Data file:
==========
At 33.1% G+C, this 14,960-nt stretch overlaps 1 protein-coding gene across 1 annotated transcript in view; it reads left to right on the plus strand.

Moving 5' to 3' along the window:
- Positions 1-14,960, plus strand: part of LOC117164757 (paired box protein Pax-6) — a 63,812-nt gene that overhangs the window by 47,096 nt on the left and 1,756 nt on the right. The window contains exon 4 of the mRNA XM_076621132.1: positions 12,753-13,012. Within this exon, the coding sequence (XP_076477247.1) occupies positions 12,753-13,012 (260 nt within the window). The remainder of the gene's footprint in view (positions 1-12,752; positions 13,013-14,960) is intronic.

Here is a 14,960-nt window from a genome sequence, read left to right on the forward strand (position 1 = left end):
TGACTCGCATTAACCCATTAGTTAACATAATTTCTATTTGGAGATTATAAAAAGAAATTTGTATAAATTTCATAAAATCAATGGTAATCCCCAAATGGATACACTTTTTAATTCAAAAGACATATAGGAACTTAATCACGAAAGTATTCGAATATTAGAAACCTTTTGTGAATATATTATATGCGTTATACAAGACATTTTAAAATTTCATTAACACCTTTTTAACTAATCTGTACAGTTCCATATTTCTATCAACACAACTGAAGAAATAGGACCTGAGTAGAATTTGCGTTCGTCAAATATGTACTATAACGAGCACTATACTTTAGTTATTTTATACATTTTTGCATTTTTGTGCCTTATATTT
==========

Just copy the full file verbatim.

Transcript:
At 33.1% G+C, this 14,960-nt stretch overlaps 1 protein-coding gene across 1 annotated transcript in view; it reads left to right on the plus strand.

Moving 5' to 3' along the window:
- Positions 1-14,960, plus strand: part of LOC117164757 (paired box protein Pax-6) — a 63,812-nt gene that overhangs the window by 47,096 nt on the left and 1,756 nt on the right. The window contains exon 4 of the mRNA XM_076621132.1: positions 12,753-13,012. Within this exon, the coding sequence (XP_076477247.1) occupies positions 12,753-13,012 (260 nt within the window). The remainder of the gene's footprint in view (positions 1-12,752; positions 13,013-14,960) is intronic.

Here is a 14,960-nt window from a genome sequence, read left to right on the forward strand (position 1 = left end):
TGACTCGCATTAACCCATTAGTTAACATAATTTCTATTTGGAGATTATAAAAAGAAATTTGTATAAATTTCATAAAATCAATGGTAATCCCCAAATGGATACACTTTTTAATTCAAAAGACATATAGGAACTTAATCACGAAAGTATTCGAATATTAGAAACCTTTTGTGAATATATTATATGCGTTATACAAGACATTTTAAAATTTCATTAACACCTTTTTAACTAATCTGTACAGTTCCATATTTCTATCAACACAACTGAAGAAATAGGACCTGAGTAGAATTTGCGTTCGTCAAATATGTACTATAACGAGCACTATACTTTAGTTATTTTATACATTTTTGCATTTTTGTGCCTTATATTT